Artists often create in solitude, in personal studios or a dedicated space where there is little distraction and disturbance. It’s only when they exhibit that they usually connect with an audience and with peers. Another space for interaction, networking, collaboration and the creation of a sense of community is the art residency. Here, artists understand each other’s successes and challenges, both big and small, inspire one another and share knowledge, resources and skills. An example of this was the fifth edition of Chitrashaala, a week-long international art residency held in February at Justa Mukteshwar Retreat and Spa in Uttarakhand. This year, the annual residency had 49 participants, 29 from India and 20 from across the globe.
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From a career perspective, in a world driven by online networking, I wondered how an art residency could make a difference. I got a part of my answer with what I saw early in the morning. Sunrise in Mukteshwar is around 6.15a.m. and the property overlooks the majestic Nanda Devi Mountain of the Himalayan range. Despite the bone-chilling cold, several artists were already setting up to paint—in the patch of sun overlooking the mountains, under the staircase of a block of rooms surrounded by flowers, in the cosy glass-walled meeting hall strewn with cushions—alongside artists whose work they found interesting. It facilitated conversations and learning, even if they needed a friend to interpret at times.
“Barriers come down and artists can talk about their work far more comfortably than if they were to make an appointment to meet a peer or a critic in their formal workspace,” said Anirudh Chari, the curator of Chitrashaala, since its first edition in 2015. “A week-long residency offers artists access to people and their expertise for a sustained period, allowing for deeper conversations, over meals, a drink and in between work.”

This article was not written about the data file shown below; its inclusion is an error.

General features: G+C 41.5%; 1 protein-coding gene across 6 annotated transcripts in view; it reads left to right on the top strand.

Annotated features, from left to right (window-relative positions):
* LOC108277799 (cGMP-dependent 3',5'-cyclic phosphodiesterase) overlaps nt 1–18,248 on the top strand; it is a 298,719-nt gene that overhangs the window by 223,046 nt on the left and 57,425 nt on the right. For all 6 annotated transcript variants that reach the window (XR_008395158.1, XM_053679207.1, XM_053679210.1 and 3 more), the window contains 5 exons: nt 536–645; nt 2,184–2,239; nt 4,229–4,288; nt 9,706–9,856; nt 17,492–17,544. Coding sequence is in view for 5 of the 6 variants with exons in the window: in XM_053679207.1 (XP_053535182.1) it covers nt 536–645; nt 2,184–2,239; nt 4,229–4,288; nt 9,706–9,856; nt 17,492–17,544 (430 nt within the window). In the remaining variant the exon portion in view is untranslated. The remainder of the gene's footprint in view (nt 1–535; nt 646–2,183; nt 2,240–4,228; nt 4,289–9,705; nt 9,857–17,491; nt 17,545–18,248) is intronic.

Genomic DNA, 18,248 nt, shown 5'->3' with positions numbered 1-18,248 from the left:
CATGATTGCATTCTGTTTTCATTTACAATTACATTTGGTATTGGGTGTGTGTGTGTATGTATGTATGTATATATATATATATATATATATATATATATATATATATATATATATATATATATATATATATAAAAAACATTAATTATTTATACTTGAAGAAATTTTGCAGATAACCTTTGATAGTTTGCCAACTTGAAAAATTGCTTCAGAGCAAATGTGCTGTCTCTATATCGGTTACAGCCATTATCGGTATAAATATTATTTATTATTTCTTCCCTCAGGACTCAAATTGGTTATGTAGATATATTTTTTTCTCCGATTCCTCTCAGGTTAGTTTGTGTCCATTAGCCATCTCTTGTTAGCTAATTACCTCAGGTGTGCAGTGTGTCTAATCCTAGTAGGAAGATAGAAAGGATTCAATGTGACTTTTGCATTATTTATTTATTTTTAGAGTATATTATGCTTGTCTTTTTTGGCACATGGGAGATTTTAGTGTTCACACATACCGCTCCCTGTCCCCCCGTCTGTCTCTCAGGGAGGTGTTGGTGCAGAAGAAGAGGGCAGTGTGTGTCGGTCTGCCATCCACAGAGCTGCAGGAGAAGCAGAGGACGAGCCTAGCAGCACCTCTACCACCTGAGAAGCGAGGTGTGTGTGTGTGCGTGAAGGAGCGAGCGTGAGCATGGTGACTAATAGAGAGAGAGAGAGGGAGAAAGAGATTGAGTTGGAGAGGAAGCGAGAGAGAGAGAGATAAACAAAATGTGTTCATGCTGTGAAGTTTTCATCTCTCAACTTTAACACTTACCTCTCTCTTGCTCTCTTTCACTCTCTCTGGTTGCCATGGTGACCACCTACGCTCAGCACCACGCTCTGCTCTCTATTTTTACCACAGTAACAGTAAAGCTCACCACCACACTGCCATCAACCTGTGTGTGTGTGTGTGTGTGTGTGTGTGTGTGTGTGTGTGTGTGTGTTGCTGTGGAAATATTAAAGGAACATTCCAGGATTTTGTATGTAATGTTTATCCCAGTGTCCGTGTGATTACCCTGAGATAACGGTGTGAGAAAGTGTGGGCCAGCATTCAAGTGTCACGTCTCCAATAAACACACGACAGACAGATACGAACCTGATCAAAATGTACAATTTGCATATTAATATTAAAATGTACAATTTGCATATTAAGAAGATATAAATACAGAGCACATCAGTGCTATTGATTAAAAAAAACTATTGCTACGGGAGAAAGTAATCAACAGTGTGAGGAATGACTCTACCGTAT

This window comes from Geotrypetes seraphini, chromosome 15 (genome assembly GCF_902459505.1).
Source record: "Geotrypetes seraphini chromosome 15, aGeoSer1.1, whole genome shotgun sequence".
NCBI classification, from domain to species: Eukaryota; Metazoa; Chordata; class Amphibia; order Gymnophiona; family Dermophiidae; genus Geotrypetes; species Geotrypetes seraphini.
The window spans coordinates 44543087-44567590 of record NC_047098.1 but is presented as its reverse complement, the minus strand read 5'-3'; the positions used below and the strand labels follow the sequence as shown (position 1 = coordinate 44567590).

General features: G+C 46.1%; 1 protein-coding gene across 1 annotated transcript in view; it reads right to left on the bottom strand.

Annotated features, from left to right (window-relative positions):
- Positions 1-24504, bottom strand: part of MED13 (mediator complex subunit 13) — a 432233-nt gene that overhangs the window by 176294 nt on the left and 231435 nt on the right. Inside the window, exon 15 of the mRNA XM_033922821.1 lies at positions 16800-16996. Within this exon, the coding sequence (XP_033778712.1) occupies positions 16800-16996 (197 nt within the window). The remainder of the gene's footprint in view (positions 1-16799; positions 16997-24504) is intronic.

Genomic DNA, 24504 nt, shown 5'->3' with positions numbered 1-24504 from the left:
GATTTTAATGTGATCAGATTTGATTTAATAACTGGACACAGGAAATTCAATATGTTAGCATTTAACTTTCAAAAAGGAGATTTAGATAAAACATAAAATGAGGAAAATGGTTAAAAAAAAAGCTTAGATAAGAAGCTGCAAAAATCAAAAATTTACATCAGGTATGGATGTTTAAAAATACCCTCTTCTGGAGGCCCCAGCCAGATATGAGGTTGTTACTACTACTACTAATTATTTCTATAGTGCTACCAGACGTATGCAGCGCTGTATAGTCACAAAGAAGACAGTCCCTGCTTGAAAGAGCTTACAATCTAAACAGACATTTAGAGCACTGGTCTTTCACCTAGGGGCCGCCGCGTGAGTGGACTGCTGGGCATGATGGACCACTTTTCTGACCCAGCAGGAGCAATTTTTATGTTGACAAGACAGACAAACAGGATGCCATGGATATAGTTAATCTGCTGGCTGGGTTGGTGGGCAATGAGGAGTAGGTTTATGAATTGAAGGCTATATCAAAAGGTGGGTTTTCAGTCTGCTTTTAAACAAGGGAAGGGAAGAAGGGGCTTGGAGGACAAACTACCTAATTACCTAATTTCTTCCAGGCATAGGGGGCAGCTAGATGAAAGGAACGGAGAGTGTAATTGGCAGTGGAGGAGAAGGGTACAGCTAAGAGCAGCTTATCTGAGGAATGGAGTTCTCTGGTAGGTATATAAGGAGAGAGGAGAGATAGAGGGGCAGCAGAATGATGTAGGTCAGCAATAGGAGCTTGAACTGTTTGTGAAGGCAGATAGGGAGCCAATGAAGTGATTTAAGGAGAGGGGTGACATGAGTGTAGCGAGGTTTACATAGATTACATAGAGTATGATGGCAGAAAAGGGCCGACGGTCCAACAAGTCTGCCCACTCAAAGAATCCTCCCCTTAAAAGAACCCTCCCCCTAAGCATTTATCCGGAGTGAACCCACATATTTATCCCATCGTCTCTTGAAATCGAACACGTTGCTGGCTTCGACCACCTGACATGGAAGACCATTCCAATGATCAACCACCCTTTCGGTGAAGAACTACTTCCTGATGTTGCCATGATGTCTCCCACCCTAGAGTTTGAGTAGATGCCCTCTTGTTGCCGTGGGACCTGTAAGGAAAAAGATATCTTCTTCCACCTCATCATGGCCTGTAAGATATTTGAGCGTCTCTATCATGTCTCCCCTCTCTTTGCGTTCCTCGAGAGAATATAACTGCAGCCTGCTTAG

Oslo-based professional ceramic artist Hanne Haukom had set up next to the accomplished Poland-based painter Joanna Trzcińska. Haukom’s experience with patterns, compositions and colours encouraged her to try her hand at painting. “Painting is a new form of expression for me. I have gotten braver with it but I am slow. I have to watch, think and then work,” said Haukom, who has participated in almost all editions of Chitrashaala. “Everywhere, people have this need to express themselves, but the way they do it is so varied. It comes from their culture and their unique sense of aesthetics. Interacting with people at such residencies leaves a mark on your subconscious mind and it has helped me express myself better,” she said.
“Every Chitrashaala is unique because it entails fresh insights, dialogues and initiatives. Artists from various parts of the world come together and provide different perspectives. It helps us understand different cultures, styles, techniques, mindsets,” said Ashish Vohra, founder and CEO of Justa Hotels and Resorts. He and Deepika Govind, a fashion designer and co-founder and head of design at Justa, began these residencies in 2015 with the idea to bring together artists and let them take a break, be inspired by their surroundings and produce great art.